whats the verdict on zdp?

Discussion in 'The Kitchen Knife' started by inferno, May 10, 2019.

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  1. Dec 5, 2019 #31

    NO ChoP!

    NO ChoP!

    NO ChoP!

    Old Head

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    It's so pricey that most relegate it as a drawer queen, or special occasion knife.

    This is counterintuitive as its edge retention make it a great daily beater.

    I find it holds that infinite 100% sharp for a short bit, then holds at 80% for seemingly ever.

    I had a Zwilling Twin Cermax that was always, always pretty sharp, never scary sharp.
     
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  2. Dec 5, 2019 #32

    captaincaed

    captaincaed

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    My Sukenari will still pop hairs, but doesn't shave so to speak. Cuts everything, but doesn't have that scary bite into the finger pads feeling. I bought it a year ago and haven't found a reason to sharpen it yet. Definitely a unique aging process.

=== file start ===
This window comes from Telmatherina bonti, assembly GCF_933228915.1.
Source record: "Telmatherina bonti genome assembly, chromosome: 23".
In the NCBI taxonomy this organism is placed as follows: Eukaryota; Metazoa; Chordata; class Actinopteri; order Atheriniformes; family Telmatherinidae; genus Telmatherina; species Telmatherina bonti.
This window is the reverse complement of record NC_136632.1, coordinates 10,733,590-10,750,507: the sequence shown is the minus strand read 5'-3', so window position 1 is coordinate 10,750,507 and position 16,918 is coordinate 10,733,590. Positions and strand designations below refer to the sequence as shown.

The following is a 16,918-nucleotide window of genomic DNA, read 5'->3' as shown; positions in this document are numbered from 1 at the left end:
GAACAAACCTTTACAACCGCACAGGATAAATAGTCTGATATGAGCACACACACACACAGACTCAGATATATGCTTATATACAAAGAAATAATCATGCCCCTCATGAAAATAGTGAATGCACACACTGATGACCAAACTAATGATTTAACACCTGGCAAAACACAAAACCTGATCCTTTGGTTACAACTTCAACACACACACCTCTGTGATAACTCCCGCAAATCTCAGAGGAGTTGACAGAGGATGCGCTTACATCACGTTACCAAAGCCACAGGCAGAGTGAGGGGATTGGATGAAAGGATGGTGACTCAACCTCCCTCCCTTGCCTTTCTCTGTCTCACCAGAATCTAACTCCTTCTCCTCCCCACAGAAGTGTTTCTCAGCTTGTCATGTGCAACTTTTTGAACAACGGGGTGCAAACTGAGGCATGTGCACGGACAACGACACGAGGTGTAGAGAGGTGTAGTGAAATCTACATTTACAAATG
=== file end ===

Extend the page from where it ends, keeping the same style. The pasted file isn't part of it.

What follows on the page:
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  3. Dec 9, 2019 #33

    GorillaGrunt

    GorillaGrunt

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    I like mine - I never found it hard to sharpen once I figured out which stones to use and which wouldn’t do the job. I had the same Sukenari in ZDP, Hap40, and YXR7 and pretty quickly chose ZDP as the keeper; I’ve seen a few other posts from people reaching the same conclusion. The edge is really grabby like SLD, which is part of why I stuck with that one.